To celebrate its new line of bodywear, sports clothing company PUMA launched an iPhone application earlier this month that tracks global stocks, but not in the way you might think.
As stocks on the Dow Jones industrial average go up and down, so does one key element on the PUMA models: their clothes.
"Think of it as an entertaining antidote to Wall Street woes," the company said in a statement. "So now if you lose your shirt, at least our models do too."
Though the application might make Federal Reserve Chairman Ben Bernanke blush, the models only undress down to their new PUMA threads. As the Dow climbs, the clothes come back on.
The PUMA application is free in Apple's App store, and the company says it can even help save consumers money. Showing the downloaded application to a PUMA sales associate can get you a 20 percent discount. That offer lasts until Nov. 8, 2009.
Smoking marijuana is known to have an adverse effect on memory and concentration, but now, thanks to a new iPhone application, even the foggiest of users should be able to locate their connection -- make that medicinal marijuana provider -- with relative ease.
Launched by AJNAG (Activists Justifying the Natural Agriculture of Ganja), a Web-based community advocating for medical marijuana, the Cannabis app takes those seeking medicinal marijuana through the entire process of obtaining it. The app is downloadable from Apple's store for $2.99.
"Our goal is to put the power of cannabis change in your pocket while you enjoy the most sticky and potent iPhone application available!" the founders say in a statement on their Web site.
Here's how it works. The application displays an interactive map dotted with doctors who can prescribe medicinal marijuana treatment for their patients.
It also shows -- after, presumably, users have procured prescriptions -- the medicinal marijuana suppliers within the users' vicinity. And, what's more, the application includes a database of lawyers who specialize in marijuana-related cases, in should users encounter skeptical local authorities.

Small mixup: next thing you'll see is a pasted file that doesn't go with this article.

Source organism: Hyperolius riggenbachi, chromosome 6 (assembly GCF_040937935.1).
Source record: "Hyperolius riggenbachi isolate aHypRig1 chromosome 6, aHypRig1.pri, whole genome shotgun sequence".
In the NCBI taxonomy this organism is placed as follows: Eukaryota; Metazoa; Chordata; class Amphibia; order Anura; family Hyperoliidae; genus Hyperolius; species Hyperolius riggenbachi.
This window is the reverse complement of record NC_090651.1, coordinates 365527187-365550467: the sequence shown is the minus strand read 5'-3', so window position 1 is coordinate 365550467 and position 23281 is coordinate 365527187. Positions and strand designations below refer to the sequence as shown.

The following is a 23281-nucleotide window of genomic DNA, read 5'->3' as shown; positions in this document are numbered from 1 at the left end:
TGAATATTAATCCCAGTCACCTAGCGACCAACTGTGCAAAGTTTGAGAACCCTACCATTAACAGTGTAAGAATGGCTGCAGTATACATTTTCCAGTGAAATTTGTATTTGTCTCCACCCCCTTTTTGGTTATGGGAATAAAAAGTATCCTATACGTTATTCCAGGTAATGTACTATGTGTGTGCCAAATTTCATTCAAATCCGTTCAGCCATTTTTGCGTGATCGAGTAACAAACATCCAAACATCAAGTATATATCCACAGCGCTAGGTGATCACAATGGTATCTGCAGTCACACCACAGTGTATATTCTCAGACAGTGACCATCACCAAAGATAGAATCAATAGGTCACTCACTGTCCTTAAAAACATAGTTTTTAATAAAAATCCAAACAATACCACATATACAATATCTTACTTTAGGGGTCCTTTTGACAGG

To help with grassroots media campaigning, the developers also say they will donate 50 cents for every "Cannabis" purchase to a non-profit reform fund, which they say will be set up once the application reaches 1,000 subscriptions.
Just remember -- Cannabis only works in states where marijuana has been legalized, so if you've scored tickets to a Grateful Dead show in, say, Alabama, don't expect Cannabis to help you score anything else.
In a move sure to thrill its laziest customers, Pizza Hut unveiled recently its new iPhone application that allows users to order pizza without so much as dialing a number. Simply type in your order, then sit back and wait until it arrives.
For those bored with the traditional methods of ordering pizza, the app also has some unconventional tools. If you want extra sauce on your wings, for instance, you shake the phone like a bottle.
And, for those who find ordering pizza too sober a task, the app comes with a racing game named "Hut Racer."
Pizza Hut hopes the app will appeal to customers who rely on their iPhones, said Brian Niccol, Pizza Hut's chief marketing officer.